While many social justice groups love people in the abstract, they don’t always do a good job with them in the specific, particularly those closest to home. Acknowledgment of work-life balance needs, especially for a diverse and younger workforce which strikes those balances quite differently than the Mad Men generation, is often sorely lacking.

When social justice organizations don’t practice what they preach, the consequences are much more intense than in a corporation or even a university, because the expectations that staff have are understandably higher. When people come to work for a labor union or a human rights organization, they expect to be treated better than at Wal-Mart. When they are not, the disappointment is much deeper. The disillusionment of a young starry-eyed idealist who finds that, say, an environmental justice group acts like Exxon – though for all I know, by the way, Exxon is a lovely place to work – can be profound.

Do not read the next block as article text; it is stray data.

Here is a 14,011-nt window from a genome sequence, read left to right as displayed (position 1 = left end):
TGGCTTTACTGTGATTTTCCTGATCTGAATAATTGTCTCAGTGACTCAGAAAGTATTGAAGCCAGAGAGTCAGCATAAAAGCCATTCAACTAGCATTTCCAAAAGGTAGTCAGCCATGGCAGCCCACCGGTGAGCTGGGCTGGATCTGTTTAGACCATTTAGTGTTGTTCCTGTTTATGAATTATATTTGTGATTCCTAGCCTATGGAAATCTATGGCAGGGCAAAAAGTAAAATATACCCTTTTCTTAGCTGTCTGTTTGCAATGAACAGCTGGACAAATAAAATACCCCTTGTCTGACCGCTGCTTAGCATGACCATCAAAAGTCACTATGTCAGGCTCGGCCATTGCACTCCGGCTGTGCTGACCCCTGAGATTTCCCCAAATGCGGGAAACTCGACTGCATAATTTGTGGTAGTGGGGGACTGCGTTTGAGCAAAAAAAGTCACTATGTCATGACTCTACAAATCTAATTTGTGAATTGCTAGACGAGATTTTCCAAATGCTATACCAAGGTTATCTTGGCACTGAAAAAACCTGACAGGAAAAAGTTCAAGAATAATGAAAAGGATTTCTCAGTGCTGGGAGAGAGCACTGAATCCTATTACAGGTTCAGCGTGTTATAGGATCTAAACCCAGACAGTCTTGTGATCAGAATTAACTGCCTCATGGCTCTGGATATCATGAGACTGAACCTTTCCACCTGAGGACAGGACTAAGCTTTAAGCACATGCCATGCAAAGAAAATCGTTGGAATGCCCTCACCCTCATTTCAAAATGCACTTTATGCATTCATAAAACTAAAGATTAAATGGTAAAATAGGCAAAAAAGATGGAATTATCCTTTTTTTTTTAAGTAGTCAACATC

Most of what I have said so far might be put under the heading of making social justice organizations more humane, so I want to turn for a moment to what might appear to be its opposite, which is making them more tough, since in the end they are really the same thing. The organization Social Justice Leadership – whose great URL is sojustlead.org – shrewdly points out that many social justice organizations on the progressive end of the spectrum have, as I have noted, an ambivalence about power. Since they mostly hold that “existing power relations [lie] at the heart of the problems that oppressed communities face,” they have the “noble desire to remake relations of power within the microcosm of the organization, but can give the false sense that the exercise of power is in violation of social justice values.”